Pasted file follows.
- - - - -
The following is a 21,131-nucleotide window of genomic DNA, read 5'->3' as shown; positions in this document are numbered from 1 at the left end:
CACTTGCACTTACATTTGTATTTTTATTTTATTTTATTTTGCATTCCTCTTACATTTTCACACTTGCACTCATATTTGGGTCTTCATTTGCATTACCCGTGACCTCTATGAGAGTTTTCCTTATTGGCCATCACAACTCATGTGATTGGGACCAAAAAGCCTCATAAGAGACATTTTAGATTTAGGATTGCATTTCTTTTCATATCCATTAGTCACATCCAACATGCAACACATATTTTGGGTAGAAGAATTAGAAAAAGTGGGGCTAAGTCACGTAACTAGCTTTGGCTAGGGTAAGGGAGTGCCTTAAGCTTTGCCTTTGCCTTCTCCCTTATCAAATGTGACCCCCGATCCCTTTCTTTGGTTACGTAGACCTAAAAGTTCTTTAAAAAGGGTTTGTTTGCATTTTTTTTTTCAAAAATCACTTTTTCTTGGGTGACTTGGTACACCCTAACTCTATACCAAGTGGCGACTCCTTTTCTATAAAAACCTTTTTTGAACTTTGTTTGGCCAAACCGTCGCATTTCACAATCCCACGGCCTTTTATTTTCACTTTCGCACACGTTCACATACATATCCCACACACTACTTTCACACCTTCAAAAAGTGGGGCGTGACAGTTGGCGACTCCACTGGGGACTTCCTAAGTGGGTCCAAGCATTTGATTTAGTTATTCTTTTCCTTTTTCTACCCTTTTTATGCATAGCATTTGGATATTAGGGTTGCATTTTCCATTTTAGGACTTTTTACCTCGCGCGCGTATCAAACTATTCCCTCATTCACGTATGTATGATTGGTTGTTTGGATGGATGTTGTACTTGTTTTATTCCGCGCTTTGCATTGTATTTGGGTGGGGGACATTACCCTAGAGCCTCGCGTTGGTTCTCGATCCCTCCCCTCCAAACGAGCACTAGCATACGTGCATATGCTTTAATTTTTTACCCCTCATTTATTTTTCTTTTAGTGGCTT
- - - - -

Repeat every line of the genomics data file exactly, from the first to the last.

The following is a 21,131-nucleotide window of genomic DNA, read 5'->3' as shown; positions in this document are numbered from 1 at the left end:
CACTTGCACTTACATTTGTATTTTTATTTTATTTTATTTTGCATTCCTCTTACATTTTCACACTTGCACTCATATTTGGGTCTTCATTTGCATTACCCGTGACCTCTATGAGAGTTTTCCTTATTGGCCATCACAACTCATGTGATTGGGACCAAAAAGCCTCATAAGAGACATTTTAGATTTAGGATTGCATTTCTTTTCATATCCATTAGTCACATCCAACATGCAACACATATTTTGGGTAGAAGAATTAGAAAAAGTGGGGCTAAGTCACGTAACTAGCTTTGGCTAGGGTAAGGGAGTGCCTTAAGCTTTGCCTTTGCCTTCTCCCTTATCAAATGTGACCCCCGATCCCTTTCTTTGGTTACGTAGACCTAAAAGTTCTTTAAAAAGGGTTTGTTTGCATTTTTTTTTTCAAAAATCACTTTTTCTTGGGTGACTTGGTACACCCTAACTCTATACCAAGTGGCGACTCCTTTTCTATAAAAACCTTTTTTGAACTTTGTTTGGCCAAACCGTCGCATTTCACAATCCCACGGCCTTTTATTTTCACTTTCGCACACGTTCACATACATATCCCACACACTACTTTCACACCTTCAAAAAGTGGGGCGTGACAGTTGGCGACTCCACTGGGGACTTCCTAAGTGGGTCCAAGCATTTGATTTAGTTATTCTTTTCCTTTTTCTACCCTTTTTATGCATAGCATTTGGATATTAGGGTTGCATTTTCCATTTTAGGACTTTTTACCTCGCGCGCGTATCAAACTATTCCCTCATTCACGTATGTATGATTGGTTGTTTGGATGGATGTTGTACTTGTTTTATTCCGCGCTTTGCATTGTATTTGGGTGGGGGACATTACCCTAGAGCCTCGCGTTGGTTCTCGATCCCTCCCCTCCAAACGAGCACTAGCATACGTGCATATGCTTTAATTTTTTACCCCTCATTTATTTTTCTTTTAGTGGCTT